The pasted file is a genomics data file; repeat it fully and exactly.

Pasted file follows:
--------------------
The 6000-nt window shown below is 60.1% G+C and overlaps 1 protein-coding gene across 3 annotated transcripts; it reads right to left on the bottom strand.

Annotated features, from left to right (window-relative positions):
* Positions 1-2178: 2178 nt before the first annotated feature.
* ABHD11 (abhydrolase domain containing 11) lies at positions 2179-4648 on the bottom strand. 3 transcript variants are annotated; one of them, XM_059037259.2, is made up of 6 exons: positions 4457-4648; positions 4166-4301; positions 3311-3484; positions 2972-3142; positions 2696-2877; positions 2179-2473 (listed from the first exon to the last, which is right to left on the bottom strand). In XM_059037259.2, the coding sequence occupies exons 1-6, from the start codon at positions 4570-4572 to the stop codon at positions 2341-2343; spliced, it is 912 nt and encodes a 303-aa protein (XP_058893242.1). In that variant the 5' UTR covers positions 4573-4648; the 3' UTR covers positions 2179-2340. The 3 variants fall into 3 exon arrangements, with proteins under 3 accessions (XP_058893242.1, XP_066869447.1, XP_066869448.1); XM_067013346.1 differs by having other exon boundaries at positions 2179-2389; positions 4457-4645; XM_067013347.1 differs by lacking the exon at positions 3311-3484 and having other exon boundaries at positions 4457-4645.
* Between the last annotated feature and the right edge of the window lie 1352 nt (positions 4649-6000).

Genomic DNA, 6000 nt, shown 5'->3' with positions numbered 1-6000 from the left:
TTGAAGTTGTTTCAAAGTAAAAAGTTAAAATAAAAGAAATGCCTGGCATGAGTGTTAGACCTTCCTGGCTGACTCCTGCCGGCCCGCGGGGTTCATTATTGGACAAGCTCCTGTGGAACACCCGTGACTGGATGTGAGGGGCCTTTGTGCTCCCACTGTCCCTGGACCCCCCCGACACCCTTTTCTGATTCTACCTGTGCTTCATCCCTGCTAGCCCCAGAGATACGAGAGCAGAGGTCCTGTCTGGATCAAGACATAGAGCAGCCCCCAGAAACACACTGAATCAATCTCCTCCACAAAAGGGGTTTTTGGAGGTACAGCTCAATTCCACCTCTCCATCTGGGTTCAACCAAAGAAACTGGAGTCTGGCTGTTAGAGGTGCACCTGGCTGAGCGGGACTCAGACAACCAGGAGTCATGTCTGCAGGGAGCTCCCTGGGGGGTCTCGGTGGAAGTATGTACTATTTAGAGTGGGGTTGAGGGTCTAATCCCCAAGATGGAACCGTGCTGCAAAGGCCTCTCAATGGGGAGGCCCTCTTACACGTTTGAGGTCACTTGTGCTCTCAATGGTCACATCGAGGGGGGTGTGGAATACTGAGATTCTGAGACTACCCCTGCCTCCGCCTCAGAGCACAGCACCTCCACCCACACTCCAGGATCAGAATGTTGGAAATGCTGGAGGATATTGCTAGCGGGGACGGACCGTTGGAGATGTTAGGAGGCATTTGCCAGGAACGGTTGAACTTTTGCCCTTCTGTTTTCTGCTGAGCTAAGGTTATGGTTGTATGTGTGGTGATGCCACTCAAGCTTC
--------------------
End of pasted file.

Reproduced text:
The 6000-nt window shown below is 60.1% G+C and overlaps 1 protein-coding gene across 3 annotated transcripts; it reads right to left on the bottom strand.

Annotated features, from left to right (window-relative positions):
* Positions 1-2178: 2178 nt before the first annotated feature.
* ABHD11 (abhydrolase domain containing 11) lies at positions 2179-4648 on the bottom strand. 3 transcript variants are annotated; one of them, XM_059037259.2, is made up of 6 exons: positions 4457-4648; positions 4166-4301; positions 3311-3484; positions 2972-3142; positions 2696-2877; positions 2179-2473 (listed from the first exon to the last, which is right to left on the bottom strand). In XM_059037259.2, the coding sequence occupies exons 1-6, from the start codon at positions 4570-4572 to the stop codon at positions 2341-2343; spliced, it is 912 nt and encodes a 303-aa protein (XP_058893242.1). In that variant the 5' UTR covers positions 4573-4648; the 3' UTR covers positions 2179-2340. The 3 variants fall into 3 exon arrangements, with proteins under 3 accessions (XP_058893242.1, XP_066869447.1, XP_066869448.1); XM_067013346.1 differs by having other exon boundaries at positions 2179-2389; positions 4457-4645; XM_067013347.1 differs by lacking the exon at positions 3311-3484 and having other exon boundaries at positions 4457-4645.
* Between the last annotated feature and the right edge of the window lie 1352 nt (positions 4649-6000).

Genomic DNA, 6000 nt, shown 5'->3' with positions numbered 1-6000 from the left:
TTGAAGTTGTTTCAAAGTAAAAAGTTAAAATAAAAGAAATGCCTGGCATGAGTGTTAGACCTTCCTGGCTGACTCCTGCCGGCCCGCGGGGTTCATTATTGGACAAGCTCCTGTGGAACACCCGTGACTGGATGTGAGGGGCCTTTGTGCTCCCACTGTCCCTGGACCCCCCCGACACCCTTTTCTGATTCTACCTGTGCTTCATCCCTGCTAGCCCCAGAGATACGAGAGCAGAGGTCCTGTCTGGATCAAGACATAGAGCAGCCCCCAGAAACACACTGAATCAATCTCCTCCACAAAAGGGGTTTTTGGAGGTACAGCTCAATTCCACCTCTCCATCTGGGTTCAACCAAAGAAACTGGAGTCTGGCTGTTAGAGGTGCACCTGGCTGAGCGGGACTCAGACAACCAGGAGTCATGTCTGCAGGGAGCTCCCTGGGGGGTCTCGGTGGAAGTATGTACTATTTAGAGTGGGGTTGAGGGTCTAATCCCCAAGATGGAACCGTGCTGCAAAGGCCTCTCAATGGGGAGGCCCTCTTACACGTTTGAGGTCACTTGTGCTCTCAATGGTCACATCGAGGGGGGTGTGGAATACTGAGATTCTGAGACTACCCCTGCCTCCGCCTCAGAGCACAGCACCTCCACCCACACTCCAGGATCAGAATGTTGGAAATGCTGGAGGATATTGCTAGCGGGGACGGACCGTTGGAGATGTTAGGAGGCATTTGCCAGGAACGGTTGAACTTTTGCCCTTCTGTTTTCTGCTGAGCTAAGGTTATGGTTGTATGTGTGGTGATGCCACTCAAGCTTC